Brickfields Deepavali stalls blocking the access of the blind

A stall blocking the tactile pathway in Brickfields.

THE blind community and other residents are hitting out at shopkeepers in Brickfields, Kuala Lumpur, who block the tactile pathway just to make a quick buck.

They want Kuala Lumpur City Hall (DBKL) to act against those who flout the laws and regulations.

In the run-up to Deepavali, shopkeepers in Little India have put up tents to trade but some of them are found to have extended beyond the allowed 3m by 3m space.

The shopkeepers are only allowed to trade during the festive season and have to dismantle the tents after Deepavali.

Brickfields Stakeholders Association president G. Gunabalan said the shopkeepers had violated the regulations again as the same incident had been happening for the past four years.

“In previous years, DBKL told us that they would not allow any stalls by the roadside, so why are they operating here again?

A shop in Brickfields has even placed a few clothes stand on the tactitle pathway, causing an obstruction to pedestrians.
A shop in Brickfields has even placed a few clothes stand on the tactile pathway, causing an obstruction to pedestrians.

“The same issues have been highlighted previously but no action was taken,” he said.

Gunabalan, who is also a blind activist, had requested DBKL to stop the Deepavali bazaar in 2013 to protest against the shopkeepers blocking the tactile pathway.

“We wanted to get the message across and we are contemplating legal action against those who flout the law.

“There are plans for a protest, but it may be deemed sensitive by certain quarters and the association may get blacklisted,” he said.

Brickfields Rukun Tetangga chairman S.K.K. Naidu said shopkeepers who had encroached onto the tactile paving might hinder the movement of the visually impaired.

“The Malaysian Association For The Blind (MAB) office is near this area and this will create inconvenience for the blind.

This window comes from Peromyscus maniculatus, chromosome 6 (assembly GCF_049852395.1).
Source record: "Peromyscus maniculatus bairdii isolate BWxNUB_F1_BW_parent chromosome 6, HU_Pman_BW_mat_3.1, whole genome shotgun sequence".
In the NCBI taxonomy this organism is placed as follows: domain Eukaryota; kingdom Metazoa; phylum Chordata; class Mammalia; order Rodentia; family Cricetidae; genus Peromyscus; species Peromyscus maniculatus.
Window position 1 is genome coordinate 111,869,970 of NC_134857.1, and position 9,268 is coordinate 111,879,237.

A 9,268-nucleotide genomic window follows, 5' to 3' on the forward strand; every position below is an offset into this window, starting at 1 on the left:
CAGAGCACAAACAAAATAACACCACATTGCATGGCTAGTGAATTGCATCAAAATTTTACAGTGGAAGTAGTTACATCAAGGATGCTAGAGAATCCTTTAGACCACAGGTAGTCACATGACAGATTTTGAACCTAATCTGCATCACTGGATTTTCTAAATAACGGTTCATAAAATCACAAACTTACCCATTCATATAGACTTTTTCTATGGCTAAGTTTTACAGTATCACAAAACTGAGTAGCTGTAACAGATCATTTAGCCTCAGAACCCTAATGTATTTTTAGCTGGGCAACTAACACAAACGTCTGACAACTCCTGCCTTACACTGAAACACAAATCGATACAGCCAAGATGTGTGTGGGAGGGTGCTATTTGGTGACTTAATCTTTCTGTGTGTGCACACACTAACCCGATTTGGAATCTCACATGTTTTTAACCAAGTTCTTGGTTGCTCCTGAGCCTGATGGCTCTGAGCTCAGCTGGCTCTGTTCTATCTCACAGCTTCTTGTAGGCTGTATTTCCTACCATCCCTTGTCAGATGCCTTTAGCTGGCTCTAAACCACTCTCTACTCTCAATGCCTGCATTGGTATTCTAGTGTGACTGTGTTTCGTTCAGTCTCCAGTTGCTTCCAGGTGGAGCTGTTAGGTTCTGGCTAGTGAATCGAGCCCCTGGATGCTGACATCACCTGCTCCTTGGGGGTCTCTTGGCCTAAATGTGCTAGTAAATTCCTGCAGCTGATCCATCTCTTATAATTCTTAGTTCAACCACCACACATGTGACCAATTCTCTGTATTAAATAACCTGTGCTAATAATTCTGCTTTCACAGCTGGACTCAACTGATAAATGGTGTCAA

“It is a walk path meant for the blind and we are very disappointed that such a problem is happening again,” he said.

Little India Traders representative G. Gunasegaran said he had received complaints about the issue and urged the shop proprietors to be considerate,

“The shopowners must remove structures or items that are blocking the tactile paving,” he said.

MAB deputy president Prof Datuk Dr Veera Ramani said obstruction of the tactile paving made it unsafe for the blind to use the pathway.

“There are many visually impaired people in Brickfields as they come here for training at the association as well as visit the Society Of The Blind.

“They may trip over the obstructions and fall. We do not want such accidents to happen.

“The shopkeepers also should not be leaving their goods on this pavement and risk them accidentally getting knocked over,” she noted.

Deputy Federal Territories Minister Datuk Dr Loga Bala Mohan, who visited Brickfields recently, said action would be taken against shopowners who did not abide by the rules of their permit.

“Shopkeepers are supposed to use tents that are 3m by 3m in size but when we checked, some had used larger tents that measured 3m by 6m.

“I have talked to the shopkeepers and they said they did not pay attention to the allocated space. That is not right.

“We will carry out enforcement against those who did not follow the rules of the Deepavali bazaar permits,” he added.

When asked about the type of enforcement action, Loga Bala said he would sort it out with the relevant departments.

“The requirements and welfare of the blind as well as the business community will be taken into consideration.

“We will see what is the best solution because asking them to change the tent now is also not good for the business community.

“We will probably fine the shopkeepers,” he said.

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Metro , Central Region , tactile , deepavali , tents


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